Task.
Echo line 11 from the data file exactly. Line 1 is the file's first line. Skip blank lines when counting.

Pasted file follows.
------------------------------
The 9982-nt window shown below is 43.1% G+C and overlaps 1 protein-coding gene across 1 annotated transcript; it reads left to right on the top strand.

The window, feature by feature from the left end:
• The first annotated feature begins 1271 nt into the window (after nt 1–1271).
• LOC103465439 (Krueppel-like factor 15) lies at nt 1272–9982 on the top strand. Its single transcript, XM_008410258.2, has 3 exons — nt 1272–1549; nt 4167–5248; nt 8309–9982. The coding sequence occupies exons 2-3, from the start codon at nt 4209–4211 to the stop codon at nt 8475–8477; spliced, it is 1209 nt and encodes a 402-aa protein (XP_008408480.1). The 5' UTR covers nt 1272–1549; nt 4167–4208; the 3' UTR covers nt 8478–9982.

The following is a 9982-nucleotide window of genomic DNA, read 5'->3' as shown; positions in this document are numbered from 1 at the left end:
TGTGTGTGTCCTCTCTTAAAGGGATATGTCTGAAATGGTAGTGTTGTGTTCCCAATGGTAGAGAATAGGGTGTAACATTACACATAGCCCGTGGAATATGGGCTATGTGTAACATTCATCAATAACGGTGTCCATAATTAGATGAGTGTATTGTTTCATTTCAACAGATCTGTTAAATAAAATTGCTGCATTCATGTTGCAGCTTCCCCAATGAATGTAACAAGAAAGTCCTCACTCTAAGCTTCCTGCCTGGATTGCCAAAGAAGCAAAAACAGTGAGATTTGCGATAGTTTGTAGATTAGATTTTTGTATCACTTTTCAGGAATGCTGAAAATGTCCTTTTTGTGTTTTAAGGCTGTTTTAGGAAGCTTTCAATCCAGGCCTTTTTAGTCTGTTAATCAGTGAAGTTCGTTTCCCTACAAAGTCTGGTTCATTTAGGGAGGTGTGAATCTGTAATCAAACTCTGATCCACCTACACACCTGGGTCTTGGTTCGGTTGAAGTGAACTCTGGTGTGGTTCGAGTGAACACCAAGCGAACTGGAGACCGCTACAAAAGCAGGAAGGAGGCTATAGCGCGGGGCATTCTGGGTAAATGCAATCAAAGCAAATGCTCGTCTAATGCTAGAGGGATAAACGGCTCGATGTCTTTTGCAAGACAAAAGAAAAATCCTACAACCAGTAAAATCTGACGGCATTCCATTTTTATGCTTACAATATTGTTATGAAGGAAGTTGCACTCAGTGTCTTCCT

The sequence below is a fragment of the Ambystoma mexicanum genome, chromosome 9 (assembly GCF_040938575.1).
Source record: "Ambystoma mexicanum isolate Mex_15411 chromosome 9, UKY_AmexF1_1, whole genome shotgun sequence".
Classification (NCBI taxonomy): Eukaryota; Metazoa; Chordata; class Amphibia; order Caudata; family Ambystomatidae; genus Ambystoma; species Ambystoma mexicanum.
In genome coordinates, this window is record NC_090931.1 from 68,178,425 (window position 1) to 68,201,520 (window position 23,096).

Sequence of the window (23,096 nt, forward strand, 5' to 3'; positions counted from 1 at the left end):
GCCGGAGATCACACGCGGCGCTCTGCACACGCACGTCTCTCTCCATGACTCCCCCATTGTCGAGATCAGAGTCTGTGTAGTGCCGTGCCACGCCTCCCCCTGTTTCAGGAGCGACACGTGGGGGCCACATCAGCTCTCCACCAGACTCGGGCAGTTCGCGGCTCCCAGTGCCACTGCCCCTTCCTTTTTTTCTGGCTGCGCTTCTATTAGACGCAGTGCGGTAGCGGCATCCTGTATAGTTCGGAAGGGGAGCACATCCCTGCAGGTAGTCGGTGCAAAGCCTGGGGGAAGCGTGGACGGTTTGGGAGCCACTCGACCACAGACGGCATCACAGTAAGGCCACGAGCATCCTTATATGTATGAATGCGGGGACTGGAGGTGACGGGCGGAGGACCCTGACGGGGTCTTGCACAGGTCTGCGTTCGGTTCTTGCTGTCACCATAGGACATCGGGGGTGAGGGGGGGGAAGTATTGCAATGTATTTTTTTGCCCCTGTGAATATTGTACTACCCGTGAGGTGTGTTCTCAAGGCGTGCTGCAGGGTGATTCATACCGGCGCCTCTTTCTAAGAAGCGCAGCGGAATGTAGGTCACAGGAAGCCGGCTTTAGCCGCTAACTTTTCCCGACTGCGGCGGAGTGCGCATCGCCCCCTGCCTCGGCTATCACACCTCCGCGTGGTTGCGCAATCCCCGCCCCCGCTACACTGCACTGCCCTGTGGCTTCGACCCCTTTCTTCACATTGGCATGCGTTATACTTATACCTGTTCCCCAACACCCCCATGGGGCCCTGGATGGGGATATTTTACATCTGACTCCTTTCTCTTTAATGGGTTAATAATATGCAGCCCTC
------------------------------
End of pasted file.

Sequence of the window (23,096 nt, forward strand, 5' to 3'; positions counted from 1 at the left end):